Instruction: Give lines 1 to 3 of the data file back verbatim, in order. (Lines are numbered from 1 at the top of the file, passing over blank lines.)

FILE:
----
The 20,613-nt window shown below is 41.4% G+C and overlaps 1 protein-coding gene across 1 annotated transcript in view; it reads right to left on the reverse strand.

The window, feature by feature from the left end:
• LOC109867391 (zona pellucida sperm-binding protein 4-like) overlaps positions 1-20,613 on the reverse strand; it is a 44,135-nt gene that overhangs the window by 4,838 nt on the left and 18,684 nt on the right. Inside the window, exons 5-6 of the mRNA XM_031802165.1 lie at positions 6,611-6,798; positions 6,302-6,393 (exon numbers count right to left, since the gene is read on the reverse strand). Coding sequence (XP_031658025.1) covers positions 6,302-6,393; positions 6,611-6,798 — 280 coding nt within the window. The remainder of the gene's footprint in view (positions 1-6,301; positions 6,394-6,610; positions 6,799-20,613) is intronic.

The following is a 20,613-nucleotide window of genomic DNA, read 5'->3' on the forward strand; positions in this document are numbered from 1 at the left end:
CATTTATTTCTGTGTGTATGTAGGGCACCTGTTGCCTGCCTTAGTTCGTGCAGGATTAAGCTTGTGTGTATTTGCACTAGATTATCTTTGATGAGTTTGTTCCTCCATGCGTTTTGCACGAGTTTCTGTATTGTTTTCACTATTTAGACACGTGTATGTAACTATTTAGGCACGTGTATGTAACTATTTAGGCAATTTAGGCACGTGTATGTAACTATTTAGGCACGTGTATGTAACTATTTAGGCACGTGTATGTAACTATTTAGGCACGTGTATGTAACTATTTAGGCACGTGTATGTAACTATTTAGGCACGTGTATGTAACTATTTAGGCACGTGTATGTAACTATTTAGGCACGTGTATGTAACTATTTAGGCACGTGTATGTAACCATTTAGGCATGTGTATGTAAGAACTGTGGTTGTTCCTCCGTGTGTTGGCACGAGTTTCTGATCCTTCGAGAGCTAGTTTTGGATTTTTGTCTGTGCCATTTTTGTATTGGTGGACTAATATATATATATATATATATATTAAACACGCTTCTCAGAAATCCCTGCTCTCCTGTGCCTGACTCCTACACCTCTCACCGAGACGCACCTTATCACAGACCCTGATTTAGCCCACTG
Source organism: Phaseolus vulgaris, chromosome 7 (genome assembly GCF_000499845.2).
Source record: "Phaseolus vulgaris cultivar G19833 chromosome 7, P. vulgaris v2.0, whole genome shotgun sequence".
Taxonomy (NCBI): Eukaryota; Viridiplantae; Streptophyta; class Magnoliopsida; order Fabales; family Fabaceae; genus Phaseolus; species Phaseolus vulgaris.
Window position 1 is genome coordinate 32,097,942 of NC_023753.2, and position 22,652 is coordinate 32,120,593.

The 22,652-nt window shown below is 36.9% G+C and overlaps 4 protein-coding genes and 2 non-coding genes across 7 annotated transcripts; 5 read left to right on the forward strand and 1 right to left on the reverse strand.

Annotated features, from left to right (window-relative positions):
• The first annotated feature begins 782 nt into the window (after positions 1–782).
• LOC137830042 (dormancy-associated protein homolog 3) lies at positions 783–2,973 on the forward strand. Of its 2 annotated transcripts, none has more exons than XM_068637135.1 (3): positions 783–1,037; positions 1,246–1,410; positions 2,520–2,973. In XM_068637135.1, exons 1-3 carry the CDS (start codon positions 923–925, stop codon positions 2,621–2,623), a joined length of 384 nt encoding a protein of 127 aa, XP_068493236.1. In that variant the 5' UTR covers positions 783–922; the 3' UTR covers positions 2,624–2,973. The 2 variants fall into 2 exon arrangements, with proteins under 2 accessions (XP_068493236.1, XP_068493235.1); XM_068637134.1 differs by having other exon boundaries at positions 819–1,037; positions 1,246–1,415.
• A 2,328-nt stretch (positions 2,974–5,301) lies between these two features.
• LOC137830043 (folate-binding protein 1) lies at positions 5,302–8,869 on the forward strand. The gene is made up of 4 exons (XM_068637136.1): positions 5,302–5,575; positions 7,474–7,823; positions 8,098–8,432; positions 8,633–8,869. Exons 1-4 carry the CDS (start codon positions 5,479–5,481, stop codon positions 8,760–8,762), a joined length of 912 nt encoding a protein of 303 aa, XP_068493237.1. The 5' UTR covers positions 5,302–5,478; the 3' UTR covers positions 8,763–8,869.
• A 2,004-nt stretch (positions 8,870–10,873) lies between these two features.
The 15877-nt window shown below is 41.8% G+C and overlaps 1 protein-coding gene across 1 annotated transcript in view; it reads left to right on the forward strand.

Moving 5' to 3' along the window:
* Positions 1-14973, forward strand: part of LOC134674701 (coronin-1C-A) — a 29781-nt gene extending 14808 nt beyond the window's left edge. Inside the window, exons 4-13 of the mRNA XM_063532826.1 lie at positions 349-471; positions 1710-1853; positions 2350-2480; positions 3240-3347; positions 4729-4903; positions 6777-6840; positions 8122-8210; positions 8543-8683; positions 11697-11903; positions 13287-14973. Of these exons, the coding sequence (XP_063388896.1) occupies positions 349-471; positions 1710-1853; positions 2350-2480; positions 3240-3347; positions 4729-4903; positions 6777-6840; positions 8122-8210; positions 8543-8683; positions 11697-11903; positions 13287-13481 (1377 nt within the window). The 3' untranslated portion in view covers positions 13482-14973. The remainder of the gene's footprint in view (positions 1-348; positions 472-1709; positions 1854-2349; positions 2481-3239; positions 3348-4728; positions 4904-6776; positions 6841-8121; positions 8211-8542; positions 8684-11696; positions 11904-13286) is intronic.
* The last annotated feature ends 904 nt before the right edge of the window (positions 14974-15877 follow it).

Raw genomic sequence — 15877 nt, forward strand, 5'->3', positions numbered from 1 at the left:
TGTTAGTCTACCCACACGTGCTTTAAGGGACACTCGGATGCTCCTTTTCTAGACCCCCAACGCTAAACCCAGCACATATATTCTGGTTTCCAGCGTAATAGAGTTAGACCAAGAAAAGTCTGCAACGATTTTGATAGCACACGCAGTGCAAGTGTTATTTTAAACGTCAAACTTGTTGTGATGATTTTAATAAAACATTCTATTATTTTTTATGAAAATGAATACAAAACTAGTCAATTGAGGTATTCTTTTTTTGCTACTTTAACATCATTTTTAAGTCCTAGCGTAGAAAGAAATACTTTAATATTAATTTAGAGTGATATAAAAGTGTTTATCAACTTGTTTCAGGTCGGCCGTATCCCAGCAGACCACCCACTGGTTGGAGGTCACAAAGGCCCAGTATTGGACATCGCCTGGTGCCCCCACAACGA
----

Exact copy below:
The 20,613-nt window shown below is 41.4% G+C and overlaps 1 protein-coding gene across 1 annotated transcript in view; it reads right to left on the reverse strand.

The window, feature by feature from the left end:
• LOC109867391 (zona pellucida sperm-binding protein 4-like) overlaps positions 1-20,613 on the reverse strand; it is a 44,135-nt gene that overhangs the window by 4,838 nt on the left and 18,684 nt on the right. Inside the window, exons 5-6 of the mRNA XM_031802165.1 lie at positions 6,611-6,798; positions 6,302-6,393 (exon numbers count right to left, since the gene is read on the reverse strand). Coding sequence (XP_031658025.1) covers positions 6,302-6,393; positions 6,611-6,798 — 280 coding nt within the window. The remainder of the gene's footprint in view (positions 1-6,301; positions 6,394-6,610; positions 6,799-20,613) is intronic.